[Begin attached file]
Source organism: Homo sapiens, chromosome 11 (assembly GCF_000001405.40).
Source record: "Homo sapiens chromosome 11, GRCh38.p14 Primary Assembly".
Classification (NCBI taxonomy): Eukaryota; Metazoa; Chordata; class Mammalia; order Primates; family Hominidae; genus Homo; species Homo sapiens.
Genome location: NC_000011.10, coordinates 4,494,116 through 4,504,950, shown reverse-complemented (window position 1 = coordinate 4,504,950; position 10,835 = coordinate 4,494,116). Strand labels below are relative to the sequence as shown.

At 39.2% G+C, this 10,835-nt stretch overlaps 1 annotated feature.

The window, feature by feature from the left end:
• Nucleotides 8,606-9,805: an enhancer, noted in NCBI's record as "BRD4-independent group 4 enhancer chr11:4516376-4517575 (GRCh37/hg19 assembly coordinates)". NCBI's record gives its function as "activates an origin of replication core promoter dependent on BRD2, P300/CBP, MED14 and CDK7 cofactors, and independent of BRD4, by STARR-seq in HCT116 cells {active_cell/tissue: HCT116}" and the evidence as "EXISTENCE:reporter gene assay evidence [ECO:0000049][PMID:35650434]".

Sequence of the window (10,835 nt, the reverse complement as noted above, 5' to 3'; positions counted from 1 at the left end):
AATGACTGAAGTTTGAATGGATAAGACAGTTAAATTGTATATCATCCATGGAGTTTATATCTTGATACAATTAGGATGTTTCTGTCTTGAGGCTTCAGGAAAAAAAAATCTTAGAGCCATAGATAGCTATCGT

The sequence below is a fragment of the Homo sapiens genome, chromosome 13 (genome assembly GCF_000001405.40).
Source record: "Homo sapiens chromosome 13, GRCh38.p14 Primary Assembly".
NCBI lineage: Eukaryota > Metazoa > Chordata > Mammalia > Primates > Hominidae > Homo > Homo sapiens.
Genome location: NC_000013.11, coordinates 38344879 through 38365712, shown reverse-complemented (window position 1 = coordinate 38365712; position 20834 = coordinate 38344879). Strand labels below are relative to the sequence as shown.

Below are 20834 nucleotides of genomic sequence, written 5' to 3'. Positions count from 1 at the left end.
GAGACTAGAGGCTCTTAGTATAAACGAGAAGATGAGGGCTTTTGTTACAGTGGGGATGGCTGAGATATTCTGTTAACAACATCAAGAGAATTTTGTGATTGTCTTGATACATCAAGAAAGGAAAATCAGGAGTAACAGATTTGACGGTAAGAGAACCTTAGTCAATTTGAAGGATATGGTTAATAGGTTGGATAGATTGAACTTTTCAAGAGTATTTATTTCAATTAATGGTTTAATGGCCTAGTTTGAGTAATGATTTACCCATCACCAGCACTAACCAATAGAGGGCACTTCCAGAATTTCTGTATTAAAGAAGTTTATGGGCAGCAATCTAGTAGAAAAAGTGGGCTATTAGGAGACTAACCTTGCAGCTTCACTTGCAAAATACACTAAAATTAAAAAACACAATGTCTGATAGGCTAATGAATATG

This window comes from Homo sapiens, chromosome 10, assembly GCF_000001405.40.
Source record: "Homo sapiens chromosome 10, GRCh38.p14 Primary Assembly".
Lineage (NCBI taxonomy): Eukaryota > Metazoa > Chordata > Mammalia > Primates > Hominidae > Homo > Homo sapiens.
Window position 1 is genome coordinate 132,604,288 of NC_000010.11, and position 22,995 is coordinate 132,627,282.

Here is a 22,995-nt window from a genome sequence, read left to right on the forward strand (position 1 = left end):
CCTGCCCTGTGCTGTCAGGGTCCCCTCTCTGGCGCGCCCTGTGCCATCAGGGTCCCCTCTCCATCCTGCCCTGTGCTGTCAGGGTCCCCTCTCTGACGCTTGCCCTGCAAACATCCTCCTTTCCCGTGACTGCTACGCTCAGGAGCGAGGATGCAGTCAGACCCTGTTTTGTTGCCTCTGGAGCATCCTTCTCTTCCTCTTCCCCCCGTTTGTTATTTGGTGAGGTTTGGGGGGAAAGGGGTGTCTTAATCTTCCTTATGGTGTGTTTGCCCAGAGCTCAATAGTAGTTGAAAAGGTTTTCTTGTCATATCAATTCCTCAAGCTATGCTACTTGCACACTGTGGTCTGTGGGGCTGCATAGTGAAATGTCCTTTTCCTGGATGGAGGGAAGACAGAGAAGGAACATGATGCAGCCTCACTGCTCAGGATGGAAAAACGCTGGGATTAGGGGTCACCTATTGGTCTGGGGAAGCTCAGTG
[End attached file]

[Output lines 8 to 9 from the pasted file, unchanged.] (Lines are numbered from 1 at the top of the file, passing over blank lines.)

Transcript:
Sequence of the window (10,835 nt, the reverse complement as noted above, 5' to 3'; positions counted from 1 at the left end):
AATGACTGAAGTTTGAATGGATAAGACAGTTAAATTGTATATCATCCATGGAGTTTATATCTTGATACAATTAGGATGTTTCTGTCTTGAGGCTTCAGGAAAAAAAAATCTTAGAGCCATAGATAGCTATCGT